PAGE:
News Release

Species spread in spurts — and here’s why

Lauren Sullivan and Allison Shaw
Lauren Sullivan, left, and Allison Shaw, right.

When plants and animals move into new spaces they often do so by fits and starts, with lots of progress one year and less — or even a loss of ground — the next. Conventional wisdom attributes this pattern to variations in the environment in which they’re immersed — changes in terrain or weather or the presence of other species that aid or inhibit them.

Now, researchers led by University of Minnesota postdoctoral fellow Lauren Sullivan and assistant professor Allison Shaw have shown that such external variables aren’t needed to explain the irregular spread of species. Rather, such an irregular pattern can arise simply from characteristics of the population itself — a combination of the impact of reduced growth rate that occurs when population density is low and relationships between the rate at which a population grows or spreads and how dense that population is.

The study, published in the Proceedings of the National Academy of Sciences, is part of a larger body of work aimed at understanding how plant and animal species expand their ranges. The findings not only are fascinating from a theoretical perspective but also are valuable for predicting the rate of spread of — and so combating —nonnative invasive species such as emerald ash borers, kudzu and pine bark beetles.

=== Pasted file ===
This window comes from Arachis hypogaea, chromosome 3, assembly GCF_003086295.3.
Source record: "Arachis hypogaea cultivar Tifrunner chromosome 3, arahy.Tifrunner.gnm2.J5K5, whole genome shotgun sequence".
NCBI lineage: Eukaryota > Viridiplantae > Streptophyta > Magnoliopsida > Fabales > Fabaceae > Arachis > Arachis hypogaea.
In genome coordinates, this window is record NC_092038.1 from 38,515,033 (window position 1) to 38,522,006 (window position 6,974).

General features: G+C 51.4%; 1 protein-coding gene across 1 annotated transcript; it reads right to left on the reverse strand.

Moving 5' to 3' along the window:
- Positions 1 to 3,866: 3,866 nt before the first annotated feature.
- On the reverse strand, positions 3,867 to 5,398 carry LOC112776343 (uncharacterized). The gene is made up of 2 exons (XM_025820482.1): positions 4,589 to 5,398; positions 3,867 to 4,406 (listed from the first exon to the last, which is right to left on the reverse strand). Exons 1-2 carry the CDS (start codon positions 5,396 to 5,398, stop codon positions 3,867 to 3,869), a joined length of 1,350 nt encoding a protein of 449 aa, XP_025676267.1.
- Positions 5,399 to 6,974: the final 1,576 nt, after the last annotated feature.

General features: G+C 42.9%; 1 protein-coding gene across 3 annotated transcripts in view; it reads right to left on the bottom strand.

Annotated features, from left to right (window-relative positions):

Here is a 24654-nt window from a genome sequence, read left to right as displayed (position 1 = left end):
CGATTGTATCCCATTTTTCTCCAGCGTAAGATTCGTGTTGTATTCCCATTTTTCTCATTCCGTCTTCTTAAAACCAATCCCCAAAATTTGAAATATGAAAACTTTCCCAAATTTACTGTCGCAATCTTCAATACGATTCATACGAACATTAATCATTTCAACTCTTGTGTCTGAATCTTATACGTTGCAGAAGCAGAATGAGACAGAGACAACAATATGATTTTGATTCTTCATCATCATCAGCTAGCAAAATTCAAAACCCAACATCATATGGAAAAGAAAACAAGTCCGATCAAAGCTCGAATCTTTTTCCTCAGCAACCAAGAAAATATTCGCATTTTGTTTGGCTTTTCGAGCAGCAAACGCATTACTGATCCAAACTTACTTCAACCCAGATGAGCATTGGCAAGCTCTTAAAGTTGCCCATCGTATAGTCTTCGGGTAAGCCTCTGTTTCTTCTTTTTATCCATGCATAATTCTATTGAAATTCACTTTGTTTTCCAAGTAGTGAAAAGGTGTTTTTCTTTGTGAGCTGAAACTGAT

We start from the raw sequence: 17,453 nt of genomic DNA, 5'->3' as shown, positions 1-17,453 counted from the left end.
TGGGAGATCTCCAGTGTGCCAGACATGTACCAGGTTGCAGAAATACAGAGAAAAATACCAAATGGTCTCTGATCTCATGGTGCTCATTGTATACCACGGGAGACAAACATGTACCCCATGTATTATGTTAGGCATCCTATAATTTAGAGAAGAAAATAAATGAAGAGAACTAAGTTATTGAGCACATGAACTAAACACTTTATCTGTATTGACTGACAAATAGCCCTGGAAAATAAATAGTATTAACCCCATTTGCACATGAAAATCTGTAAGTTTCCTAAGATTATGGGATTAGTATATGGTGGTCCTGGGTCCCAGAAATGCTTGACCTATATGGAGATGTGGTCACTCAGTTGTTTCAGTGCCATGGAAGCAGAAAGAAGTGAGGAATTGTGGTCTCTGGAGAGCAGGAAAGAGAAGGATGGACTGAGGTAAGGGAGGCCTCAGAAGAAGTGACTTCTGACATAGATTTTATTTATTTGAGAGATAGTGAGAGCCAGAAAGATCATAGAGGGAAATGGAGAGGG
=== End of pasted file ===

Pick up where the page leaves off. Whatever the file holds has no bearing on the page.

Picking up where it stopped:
To explore what might be causing invasion rates to vary over time, the researchers developed and tested mathematical models of species spread that incorporate the principle that populations tend to grow more slowly when density is low (known as the Allee effect) as well as two other density-dependent effects: overcompensatory population growth, in which a burst in reproduction moves population density past its equilibrium state, and density-dependent dispersal, which links the speed at which populations spread to how dense they are. The researchers found that models combining an Allee effect with either overcompensatory population growth or density-dependent dispersal produced the type of patterns that have been observed in real life.

“Most theory predicts invasions occur at a constant speed, or that more complex factors like predator-prey dynamics or environmental heterogeneity cause the speed of invasions to fluctuate,” Sullivan said. “Our work finds that simple, intrinsic density dependence can induce complex invasion behavior.”

In addition to answering questions, the research also raises new ones. “Many actual populations spread at varying rates,” Shaw said. “I'll be curious to see how much of this variation is due to the mechanisms we identified versus due to other ecological complexities.”

Improving our understanding of the mechanisms behind uneven spread, the researchers say, will make it possible to predict more accurately how species will expand their ranges. That, in turn, will help theoretical biologists better understand how systems change over time, and could help resource managers better anticipate and respond to invasions of harmful non-native species.

About the College of Biological Sciences
The University of Minnesota College of Biological Sciences seeks to improve human welfare and global conditions by advancing knowledge of the mechanisms of life and preparing students to create the biology of tomorrow. Learn more at